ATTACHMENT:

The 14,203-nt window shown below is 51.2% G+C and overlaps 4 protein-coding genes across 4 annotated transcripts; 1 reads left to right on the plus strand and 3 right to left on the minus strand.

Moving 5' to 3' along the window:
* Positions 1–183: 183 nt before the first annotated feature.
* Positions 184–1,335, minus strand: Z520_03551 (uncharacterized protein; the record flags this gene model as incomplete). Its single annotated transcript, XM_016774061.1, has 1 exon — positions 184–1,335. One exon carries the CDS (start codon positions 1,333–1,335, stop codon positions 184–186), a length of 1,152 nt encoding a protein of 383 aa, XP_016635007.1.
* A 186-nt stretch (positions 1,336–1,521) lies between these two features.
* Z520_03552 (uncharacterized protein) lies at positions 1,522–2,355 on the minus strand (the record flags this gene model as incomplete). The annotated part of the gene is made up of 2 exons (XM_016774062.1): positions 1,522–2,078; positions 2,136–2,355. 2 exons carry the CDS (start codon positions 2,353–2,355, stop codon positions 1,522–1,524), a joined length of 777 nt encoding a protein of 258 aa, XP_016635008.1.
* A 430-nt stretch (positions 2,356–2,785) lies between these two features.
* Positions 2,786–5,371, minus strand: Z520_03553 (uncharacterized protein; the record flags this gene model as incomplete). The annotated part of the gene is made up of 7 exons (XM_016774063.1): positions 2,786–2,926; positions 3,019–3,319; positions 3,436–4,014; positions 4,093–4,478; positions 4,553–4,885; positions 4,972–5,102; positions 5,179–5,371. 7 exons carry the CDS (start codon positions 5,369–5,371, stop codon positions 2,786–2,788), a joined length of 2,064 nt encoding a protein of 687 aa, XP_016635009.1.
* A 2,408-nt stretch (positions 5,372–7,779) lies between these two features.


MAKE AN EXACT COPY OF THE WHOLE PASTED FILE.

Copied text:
The 14,203-nt window shown below is 51.2% G+C and overlaps 4 protein-coding genes across 4 annotated transcripts; 1 reads left to right on the plus strand and 3 right to left on the minus strand.

Moving 5' to 3' along the window:
* Positions 1–183: 183 nt before the first annotated feature.
* Positions 184–1,335, minus strand: Z520_03551 (uncharacterized protein; the record flags this gene model as incomplete). Its single annotated transcript, XM_016774061.1, has 1 exon — positions 184–1,335. One exon carries the CDS (start codon positions 1,333–1,335, stop codon positions 184–186), a length of 1,152 nt encoding a protein of 383 aa, XP_016635007.1.
* A 186-nt stretch (positions 1,336–1,521) lies between these two features.
* Z520_03552 (uncharacterized protein) lies at positions 1,522–2,355 on the minus strand (the record flags this gene model as incomplete). The annotated part of the gene is made up of 2 exons (XM_016774062.1): positions 1,522–2,078; positions 2,136–2,355. 2 exons carry the CDS (start codon positions 2,353–2,355, stop codon positions 1,522–1,524), a joined length of 777 nt encoding a protein of 258 aa, XP_016635008.1.
* A 430-nt stretch (positions 2,356–2,785) lies between these two features.
* Positions 2,786–5,371, minus strand: Z520_03553 (uncharacterized protein; the record flags this gene model as incomplete). The annotated part of the gene is made up of 7 exons (XM_016774063.1): positions 2,786–2,926; positions 3,019–3,319; positions 3,436–4,014; positions 4,093–4,478; positions 4,553–4,885; positions 4,972–5,102; positions 5,179–5,371. 7 exons carry the CDS (start codon positions 5,369–5,371, stop codon positions 2,786–2,788), a joined length of 2,064 nt encoding a protein of 687 aa, XP_016635009.1.
* A 2,408-nt stretch (positions 5,372–7,779) lies between these two features.